In a thrillingly exciting opening period of overtime, Chelsea got their second wind. First Michael Essien had a goal disallowed for a controversial offside, before Sami Hyypia gave away the penalty that an emotion-fuelled Frank Lampard converted with ease. Days after the death of his mother, the tears were flowing as he saluted the heavens in tribute.
When Drogba fired in Chelsea's third seconds before the end of the first period of extra-time, a beaten Liverpool and Benitez were given the dreaded ten-count. Not even a late flailing blow from Ryan Babel could change the course of history in their favour, but their immense disappointment should be mixed with pride after a spirited display at a venue they have rarely excelled at.
'I don't think Drogba was any more fired up than he would have been because of my comment,' said Benitez. 'He was playing for a Final and didn't need any more motivation. I have no regrets about what I said before the match. He is a quality striker and I always said this.
'When we scored the goal, I was really positive and I'm really proud of my team even after a defeat. We deserved more over the two games and proved in extra-time that we were strong enough mentally and physically to win this game. I have no complaints. Chelsea are a strong team and they got the breaks they needed.'
The ever glum Grant again did his best to look disappointed after what was an historic victory for his side and you still wonder whether he is achieving this success thanks purely to the team he has been presented with his Russian Tsar, Roman Abramovich.
'This is the Holocaust Day in my country, so this was a tough day for my team to play, but you have to get through,' he said. 'To create history in my first year at this club means so much to me. We have overcome so many problems and this is a time to say well done to everyone at the club. I'm proud of my players and hopefully I get less criticism personally now. I needed to prove more than another manager that I can handle this and I've created history.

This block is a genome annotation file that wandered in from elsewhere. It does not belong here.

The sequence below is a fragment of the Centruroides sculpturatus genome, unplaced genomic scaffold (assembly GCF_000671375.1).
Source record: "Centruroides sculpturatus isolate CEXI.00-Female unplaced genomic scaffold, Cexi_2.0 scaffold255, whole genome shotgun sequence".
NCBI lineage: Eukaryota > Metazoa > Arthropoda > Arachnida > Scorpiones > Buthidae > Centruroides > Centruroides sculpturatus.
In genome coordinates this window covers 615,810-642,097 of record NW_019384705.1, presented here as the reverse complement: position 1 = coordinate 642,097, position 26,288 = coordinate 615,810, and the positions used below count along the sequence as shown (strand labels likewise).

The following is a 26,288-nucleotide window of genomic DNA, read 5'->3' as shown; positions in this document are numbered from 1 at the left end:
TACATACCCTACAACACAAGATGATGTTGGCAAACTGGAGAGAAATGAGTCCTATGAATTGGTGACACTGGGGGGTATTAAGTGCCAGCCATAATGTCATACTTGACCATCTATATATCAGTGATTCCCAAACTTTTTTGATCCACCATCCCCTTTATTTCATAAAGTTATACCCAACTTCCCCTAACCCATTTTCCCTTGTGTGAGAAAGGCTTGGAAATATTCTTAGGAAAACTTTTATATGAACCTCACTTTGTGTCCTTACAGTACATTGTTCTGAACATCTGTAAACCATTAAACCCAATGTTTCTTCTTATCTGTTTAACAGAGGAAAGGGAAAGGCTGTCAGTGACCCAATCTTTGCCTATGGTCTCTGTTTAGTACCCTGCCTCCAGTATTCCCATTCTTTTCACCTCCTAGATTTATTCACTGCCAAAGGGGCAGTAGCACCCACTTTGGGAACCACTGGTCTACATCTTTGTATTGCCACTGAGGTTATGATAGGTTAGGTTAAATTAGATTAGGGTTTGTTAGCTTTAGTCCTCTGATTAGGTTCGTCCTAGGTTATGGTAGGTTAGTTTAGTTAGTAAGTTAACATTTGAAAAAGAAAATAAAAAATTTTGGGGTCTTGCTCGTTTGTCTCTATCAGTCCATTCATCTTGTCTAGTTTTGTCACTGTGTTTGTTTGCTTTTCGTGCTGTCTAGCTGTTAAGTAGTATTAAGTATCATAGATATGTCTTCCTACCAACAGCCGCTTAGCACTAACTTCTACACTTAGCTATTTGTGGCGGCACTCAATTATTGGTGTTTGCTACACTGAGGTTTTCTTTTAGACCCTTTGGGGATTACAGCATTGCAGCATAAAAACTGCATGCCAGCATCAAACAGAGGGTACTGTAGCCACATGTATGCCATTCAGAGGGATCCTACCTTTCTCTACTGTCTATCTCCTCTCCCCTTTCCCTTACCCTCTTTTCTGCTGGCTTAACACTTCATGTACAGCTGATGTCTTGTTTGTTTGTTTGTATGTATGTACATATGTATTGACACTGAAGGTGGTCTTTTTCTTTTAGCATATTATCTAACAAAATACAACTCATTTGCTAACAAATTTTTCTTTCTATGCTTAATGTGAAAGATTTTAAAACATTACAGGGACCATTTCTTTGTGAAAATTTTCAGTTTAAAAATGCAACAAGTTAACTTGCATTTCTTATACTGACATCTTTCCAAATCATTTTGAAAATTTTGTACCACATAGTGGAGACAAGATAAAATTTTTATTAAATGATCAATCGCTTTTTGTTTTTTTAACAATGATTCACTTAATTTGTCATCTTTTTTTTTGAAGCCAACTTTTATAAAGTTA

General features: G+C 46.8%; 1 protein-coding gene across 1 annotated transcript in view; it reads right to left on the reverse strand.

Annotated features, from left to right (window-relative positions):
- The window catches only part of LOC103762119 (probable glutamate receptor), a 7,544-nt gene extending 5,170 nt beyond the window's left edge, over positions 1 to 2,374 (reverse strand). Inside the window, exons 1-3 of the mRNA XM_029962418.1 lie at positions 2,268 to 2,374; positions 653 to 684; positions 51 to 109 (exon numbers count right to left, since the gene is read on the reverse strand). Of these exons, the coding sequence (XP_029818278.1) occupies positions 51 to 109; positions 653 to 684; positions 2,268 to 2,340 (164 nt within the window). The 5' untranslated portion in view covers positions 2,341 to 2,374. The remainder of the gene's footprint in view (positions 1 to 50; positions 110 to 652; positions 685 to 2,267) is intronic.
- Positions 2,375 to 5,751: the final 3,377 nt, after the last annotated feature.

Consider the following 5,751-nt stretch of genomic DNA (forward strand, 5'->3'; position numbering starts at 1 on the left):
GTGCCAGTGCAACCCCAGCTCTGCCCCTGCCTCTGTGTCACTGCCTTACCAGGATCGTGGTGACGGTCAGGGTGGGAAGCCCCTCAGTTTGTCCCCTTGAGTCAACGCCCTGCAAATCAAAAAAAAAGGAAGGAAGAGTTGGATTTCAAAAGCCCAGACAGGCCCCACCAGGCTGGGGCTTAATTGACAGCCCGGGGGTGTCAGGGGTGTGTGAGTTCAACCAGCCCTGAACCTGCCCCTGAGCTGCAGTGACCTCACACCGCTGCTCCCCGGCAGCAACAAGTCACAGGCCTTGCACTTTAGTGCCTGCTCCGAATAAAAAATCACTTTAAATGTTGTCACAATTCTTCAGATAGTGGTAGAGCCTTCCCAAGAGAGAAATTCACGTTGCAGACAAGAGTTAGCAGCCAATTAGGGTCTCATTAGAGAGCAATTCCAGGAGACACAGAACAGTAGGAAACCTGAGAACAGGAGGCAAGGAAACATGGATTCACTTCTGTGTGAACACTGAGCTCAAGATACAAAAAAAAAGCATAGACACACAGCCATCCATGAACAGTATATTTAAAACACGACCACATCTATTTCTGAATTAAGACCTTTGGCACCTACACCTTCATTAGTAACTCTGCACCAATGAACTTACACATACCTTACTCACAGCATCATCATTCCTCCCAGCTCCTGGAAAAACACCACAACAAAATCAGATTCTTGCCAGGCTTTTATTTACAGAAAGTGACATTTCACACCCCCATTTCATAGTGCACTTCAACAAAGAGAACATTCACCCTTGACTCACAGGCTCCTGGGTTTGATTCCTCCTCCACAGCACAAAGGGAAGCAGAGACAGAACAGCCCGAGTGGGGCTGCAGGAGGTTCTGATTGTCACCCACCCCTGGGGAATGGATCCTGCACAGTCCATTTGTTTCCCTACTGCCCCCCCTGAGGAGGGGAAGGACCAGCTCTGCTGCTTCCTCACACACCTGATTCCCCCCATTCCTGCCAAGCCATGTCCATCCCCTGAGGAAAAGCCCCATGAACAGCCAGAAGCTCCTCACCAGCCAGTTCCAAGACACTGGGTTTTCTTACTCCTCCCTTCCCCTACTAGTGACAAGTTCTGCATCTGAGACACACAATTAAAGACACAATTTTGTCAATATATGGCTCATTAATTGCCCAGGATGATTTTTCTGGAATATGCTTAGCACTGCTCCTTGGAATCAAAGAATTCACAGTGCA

'Rafa Benitez is a great manager. He has great tactics and made it very difficult to play against him because you have to think all the time. I understand why Chelsea lost to them three times in the semi-finals in the past. To win against them is very special.'
So Drogba won a split decision over Benitez in the end, but not before a titanic struggle that will live long in the memory.
I understand why Chelsea lost to them three times in the semi-finals in the past. To win against them is very special.
||— Avram Grant on Liverpool
MAN OF THE MATCH: Javier Mascherano
The Argentine battler did not deserve to finish this game as a loser after an all-action display from start to finish. He must now be the world's premier defensive midfielder.
ANFIELD AFFECTION: Liverpool officials didn't allow the magnitude of this game to blur their attention to detail and the basket of flowers handed to a grieving Frank Lampard prior to kick-off was a nice touch.
PENALTY DRAMA: Sami Hyypia seemed to have been fouled in the box at the start of the second period of extra time. Had the decision gone in Liverpool's favour, this tie could have turned. Arsenal fans will not have any sympathy after their spot-kick misery in the quarter-finals.
OWNER SYMPATHY: Benitez revealed Liverpool co-owner Tom Hicks visited his dressing room after the game to compliment the team on their effort.
DROGBA HITS BACK: 'What Benitez said about me was very personal and I didn't like it. I'm doing my best to promote English football and maybe he didn't like the idea of Liverpool losing. This is finished now. We are in the Final.'
GRANT IS DOWN: You had to laugh as Steven Gerrard inadvertently barged over Avram Grant as he retrieved the ball moments before the half-time break. The poor old Israeli coach just couldn't help but look like a fool even on the greatest night of his career.
VERDICT: After the gloom and tedium of the two previous ties between these two giants, we had a battle fit for a Champions League semi-final. This epic brawl could have gone either way, but Chelsea were left to celebrate the narrowest of victories.